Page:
Firefighters added another eight percent to their containment of the Kincade Fire on Thursday and into Friday morning, aided by cool weather and calm winds. And the number of homes destroyed has risen from 141 to 167, as property owners continue to assess and report damage.
The only main area of the fire that still isn't encircled by containment lines is the northeast flank of the blaze, which is in steep and often inaccessible territory straddling Sonoma and Lake Counties.
"Most of the whole west side to the east is all real cold and looking really good,” said Sonoma County Fire Chief Mark Heine in a press conference, according to the Santa Rosa Press-Democrat. 'There is still work to do on the east side, in the hills above Middletown… in the very rugged area through the Geysers geothermal property. It’s really hard territory for the crews to get in."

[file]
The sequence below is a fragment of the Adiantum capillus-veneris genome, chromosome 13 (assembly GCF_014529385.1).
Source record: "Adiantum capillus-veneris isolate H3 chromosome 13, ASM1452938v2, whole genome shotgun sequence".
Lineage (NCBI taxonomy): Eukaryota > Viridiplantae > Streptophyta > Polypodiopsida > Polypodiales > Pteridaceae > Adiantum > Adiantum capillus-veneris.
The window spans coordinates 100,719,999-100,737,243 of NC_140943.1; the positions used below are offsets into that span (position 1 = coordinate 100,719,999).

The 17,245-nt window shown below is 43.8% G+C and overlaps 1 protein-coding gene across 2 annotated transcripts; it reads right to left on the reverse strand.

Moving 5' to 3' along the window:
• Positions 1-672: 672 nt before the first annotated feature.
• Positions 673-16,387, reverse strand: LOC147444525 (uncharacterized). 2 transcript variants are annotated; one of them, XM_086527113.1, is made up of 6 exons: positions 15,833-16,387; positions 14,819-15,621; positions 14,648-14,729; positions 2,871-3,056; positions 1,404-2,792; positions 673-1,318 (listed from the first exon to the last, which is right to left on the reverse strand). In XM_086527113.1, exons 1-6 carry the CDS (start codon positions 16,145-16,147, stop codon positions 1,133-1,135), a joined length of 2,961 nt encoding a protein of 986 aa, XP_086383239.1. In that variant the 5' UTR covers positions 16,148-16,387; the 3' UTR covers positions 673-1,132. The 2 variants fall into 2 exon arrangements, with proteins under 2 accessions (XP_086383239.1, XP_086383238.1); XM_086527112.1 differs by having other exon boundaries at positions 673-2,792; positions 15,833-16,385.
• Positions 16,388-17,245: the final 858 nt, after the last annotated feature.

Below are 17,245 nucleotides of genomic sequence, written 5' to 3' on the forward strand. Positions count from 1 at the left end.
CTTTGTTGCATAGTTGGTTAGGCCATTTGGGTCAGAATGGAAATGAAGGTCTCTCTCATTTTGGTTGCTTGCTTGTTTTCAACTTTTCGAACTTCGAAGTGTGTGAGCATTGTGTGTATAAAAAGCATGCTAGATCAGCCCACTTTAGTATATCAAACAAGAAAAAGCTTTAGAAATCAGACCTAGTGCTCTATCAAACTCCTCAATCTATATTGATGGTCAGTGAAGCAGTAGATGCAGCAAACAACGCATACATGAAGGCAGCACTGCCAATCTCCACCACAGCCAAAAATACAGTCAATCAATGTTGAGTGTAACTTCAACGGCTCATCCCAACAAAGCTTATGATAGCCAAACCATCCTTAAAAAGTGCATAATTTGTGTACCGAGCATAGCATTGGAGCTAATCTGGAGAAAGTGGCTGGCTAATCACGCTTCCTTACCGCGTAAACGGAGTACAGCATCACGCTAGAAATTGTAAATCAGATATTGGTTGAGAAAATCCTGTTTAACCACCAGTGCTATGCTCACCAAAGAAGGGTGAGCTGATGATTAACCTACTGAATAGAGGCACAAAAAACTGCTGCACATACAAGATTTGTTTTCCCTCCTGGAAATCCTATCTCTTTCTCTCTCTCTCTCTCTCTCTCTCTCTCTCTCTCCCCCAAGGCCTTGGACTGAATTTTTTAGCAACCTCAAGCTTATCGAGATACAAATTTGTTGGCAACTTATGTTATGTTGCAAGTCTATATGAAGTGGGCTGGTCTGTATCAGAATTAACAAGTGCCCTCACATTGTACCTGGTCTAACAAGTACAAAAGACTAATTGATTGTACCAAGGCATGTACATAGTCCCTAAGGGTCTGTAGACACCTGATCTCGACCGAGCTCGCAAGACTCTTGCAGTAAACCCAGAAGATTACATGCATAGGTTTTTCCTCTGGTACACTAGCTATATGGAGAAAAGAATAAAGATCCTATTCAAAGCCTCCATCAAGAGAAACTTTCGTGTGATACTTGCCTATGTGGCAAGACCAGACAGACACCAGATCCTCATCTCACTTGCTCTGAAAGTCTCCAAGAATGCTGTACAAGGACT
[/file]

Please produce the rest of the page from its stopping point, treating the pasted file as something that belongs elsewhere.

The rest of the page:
The fire has burned a total of 77,758 acres, up slightly from the 76,825 acre figure given on Thursday morning.
As the Press-Democrat reports, 1,400 PG&E customers in and around the fire zone are still without power, in addition to 325 customers in the Bodega Highway corridor around Occidental and Freestone.
Sonoma County residents returning home after being evacuated tell ABC 7 that the experience was dramatically different than during the Tubbs Fire two years ago.
"It was less stressful because we knew: 10 a.m. Saturday morning, out by 4 p.m. in the afternoon," says resident Kim Tyner. "And that was well ahead of the fire." Tyner and her husband added that people were nicer as they went about evacuating in traffic, which was also different than during the Tubbs Fire panic.
This fire also didn't move as fast into a densely populated residential fire in the middle of the night the way the Tubbs Fire did.
On Thursday, the Chronicle published this visual, interactive piece illustrating the likely ignition point of the Kincade Fire: a PG&E transmission tower that sits beside a decommissioned geothermal plant. The fire was first reported last Wednesday, ironically, on a spot along Burned Mountain Road where it meets Kincade Road, very close to this tower. One has to assume that Burned Mountain Road was so named just after this mountain burned sometime in the past.
Photo: Joanne Francis/Unsplash